What Happens During Rapid Climate Changes? What can we learn from History?
Climate Change, Epidemics and Human Resilience are the subjects of a new study carried out on the events in Eurasia during the so-called Neolithic Decline. The study comes at a time when archaeologists are debating what happened during this period as well as in the 4th to 6th centuries AD and the events leading up to the Little Ice Age.
Gwen Robbins Schug, Jane E. Buikstra, Sharon N. DeWitte, Brenda J. Baker, Elizabeth Berger, Michele R. Buzon, Anna M. Davies-Barrett, Lynne Goldstein, Anne L. Grauer, Lesley A. Gregoricka, Siân E. Halcrow, Kelly J. Knudson, Clark Spencer Larsen, Debra L. Martin , Kenneth C. Nystrom, Megan A. Perry, Charlotte A. Roberts, Ana Luisa Santos, Christopher M. Stojanowski, Jorge A. Suby, Daniel H. Temple, Tiffiny A. Tung, Melandri Vlok, Tatyana Watson-Glen, and Sonia R. Zakrzewski
In: PNAS (2023)
Climate change is an indisputable threat to human health, especially for societies already confronted with rising social inequality, political and economic uncertainty, and a cascade of concurrent environmental challenges.
Archaeological data about past climate and environment provide an important source of evidence about the potential challenges humans face and the long-term outcomes of alternative short-term adaptive strategies. Evidence from well-dated archaeological human skeletons and mummified remains speaks directly to patterns of human health over time through changing circumstances.
In a new paper published in PNAS, the authors explore the variation in human epidemiological patterns in the context of past rapid climate change (RCC) events and other periods of past environmental change. Case studies confirm that human communities responded to environmental changes in diverse ways depending on historical, sociocultural, and biological contingencies.
Certain factors, such as social inequality and disproportionate access to resources in large complex societies, seemed to feed the probability of major socio-political disruptions and reorganisations—commonly known as “collapses.”
In the paper, five distinct “collapses” are listed:
A. The Mesolithic Decline – ca. 6200 BC (the 8.2 KA BP event)
B. The Neolithic Decline – ca. 2500-2000 BC (the 4.2 KA BP event)
C. The Bronze Age Collapse – ca 1200 BC (the 3.2 KA BP event)
D. The Late Antique Little Ice Age – ca AD 330 – 600 (Lalia)
E. The Late Medieval Crisis – ca AD 1257 – 1500 (Little Ice Age)
All of these involved a mixture of “Rapid Climate Change” events – called RCC as well as serious epidemic events. Of these, at least three out of the five involved yersinia infections or plague (B, D, E), while The Bronze Age Collapse (C) seems to have involved other pathogens (tuberculosis and leprosy). However, several studies from the last decade also list major outbreaks of plague during the Bronze Age Collapse as significant for the events. Curiously enough, this is not mentioned in the present paper. However, the role of epidemics is considered, which is the main argument. This runs as follows.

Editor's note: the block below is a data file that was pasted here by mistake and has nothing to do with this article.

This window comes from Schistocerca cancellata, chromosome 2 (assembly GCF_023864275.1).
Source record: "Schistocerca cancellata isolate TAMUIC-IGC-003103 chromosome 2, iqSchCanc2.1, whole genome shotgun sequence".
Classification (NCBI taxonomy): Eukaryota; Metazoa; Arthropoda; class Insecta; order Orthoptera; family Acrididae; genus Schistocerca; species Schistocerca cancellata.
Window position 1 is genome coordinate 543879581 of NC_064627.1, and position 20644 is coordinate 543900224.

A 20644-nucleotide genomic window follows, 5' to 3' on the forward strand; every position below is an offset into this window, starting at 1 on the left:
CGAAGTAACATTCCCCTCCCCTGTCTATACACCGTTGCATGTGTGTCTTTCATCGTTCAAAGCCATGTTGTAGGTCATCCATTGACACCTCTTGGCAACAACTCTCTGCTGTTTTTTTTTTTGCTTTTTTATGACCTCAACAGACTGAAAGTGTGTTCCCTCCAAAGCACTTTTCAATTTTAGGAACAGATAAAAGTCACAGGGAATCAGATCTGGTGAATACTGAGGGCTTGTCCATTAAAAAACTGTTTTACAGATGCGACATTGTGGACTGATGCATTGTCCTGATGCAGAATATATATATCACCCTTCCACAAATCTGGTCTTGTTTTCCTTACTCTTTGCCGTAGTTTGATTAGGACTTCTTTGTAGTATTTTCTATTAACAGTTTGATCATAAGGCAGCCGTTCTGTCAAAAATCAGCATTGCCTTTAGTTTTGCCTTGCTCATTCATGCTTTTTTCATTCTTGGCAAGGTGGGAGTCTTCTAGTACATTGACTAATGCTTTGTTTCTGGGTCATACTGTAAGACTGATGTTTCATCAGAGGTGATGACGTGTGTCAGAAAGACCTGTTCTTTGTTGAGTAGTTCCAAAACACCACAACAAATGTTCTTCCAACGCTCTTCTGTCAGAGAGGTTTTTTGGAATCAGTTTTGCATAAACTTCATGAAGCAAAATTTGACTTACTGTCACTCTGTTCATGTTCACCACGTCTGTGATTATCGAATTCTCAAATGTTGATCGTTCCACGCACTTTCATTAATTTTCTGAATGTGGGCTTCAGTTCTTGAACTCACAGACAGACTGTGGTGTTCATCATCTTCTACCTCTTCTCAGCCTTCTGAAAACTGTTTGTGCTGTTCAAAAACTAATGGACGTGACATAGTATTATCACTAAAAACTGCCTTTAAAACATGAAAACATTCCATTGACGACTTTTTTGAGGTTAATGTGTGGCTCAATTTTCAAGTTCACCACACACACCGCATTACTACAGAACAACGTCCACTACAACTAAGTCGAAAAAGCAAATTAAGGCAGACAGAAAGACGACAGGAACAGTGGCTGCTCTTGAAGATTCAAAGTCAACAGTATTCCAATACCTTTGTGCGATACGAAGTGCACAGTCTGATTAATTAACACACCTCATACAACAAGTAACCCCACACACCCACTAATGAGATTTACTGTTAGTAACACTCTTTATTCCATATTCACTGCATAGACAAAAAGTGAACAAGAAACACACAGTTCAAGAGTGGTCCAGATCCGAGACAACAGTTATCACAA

The Neolithic Decline
In the article, the events believed to have caused the Aegean, Egyptian, Middle Eastern and Far Eastern collapses are said to have been caused by a climatic disruption of the South Asian Monsoon system followed by aeolian dust deposition in Africa and Asia. These climatic changes led to severe arid conditions – called a mega-draught in China, across the Eurasian Steppe, northern and central Africa, and most of west and central Europe. On the peripheries, vast areas were drenched by flooding, rain and colder weather. Ultimately, this led to widespread migratory movements and the new forms of societal organisations we call the Bronze Age.
The systematic studies of the interplay between these climatic events and the civilisational collapses explored in the paper show, for instance, how the complex urban Indus civilisation collapsed due to deceases such as leprosy and tuberculosis. “Indus cities were depopulated in the face of a combination of pressures from climate change, systematic structural inequality, and regional socioeconomic changes”, the authors write. And further: “It is notable that hierarchical urban societies built on strong interregional economic ties and marked social inequality experienced social disruption, disease spillover, and increased prevalence of interpersonal violence.” These events forged a different situation than that offered by the resilience of the heterarchical communities in some peripheries, which seemed to fare considerably better due to a more holistic form of resource management based on mixed economy, pastoralism, hunting, fishing and gathering.
Thus, this survey of Holocene human–environmental relations demonstrates how flexibility, variation, and maintenance of indigenous knowledge can be mitigating factors in the face of ecological challenges. Although the present climate change is more rapid and of a greater magnitude than the events and other environmental changes discussed here, “these lessons from the past provide clarity about potential priorities for equitable, sustainable development and the constraints of modernity which we must address”, conclude the authors.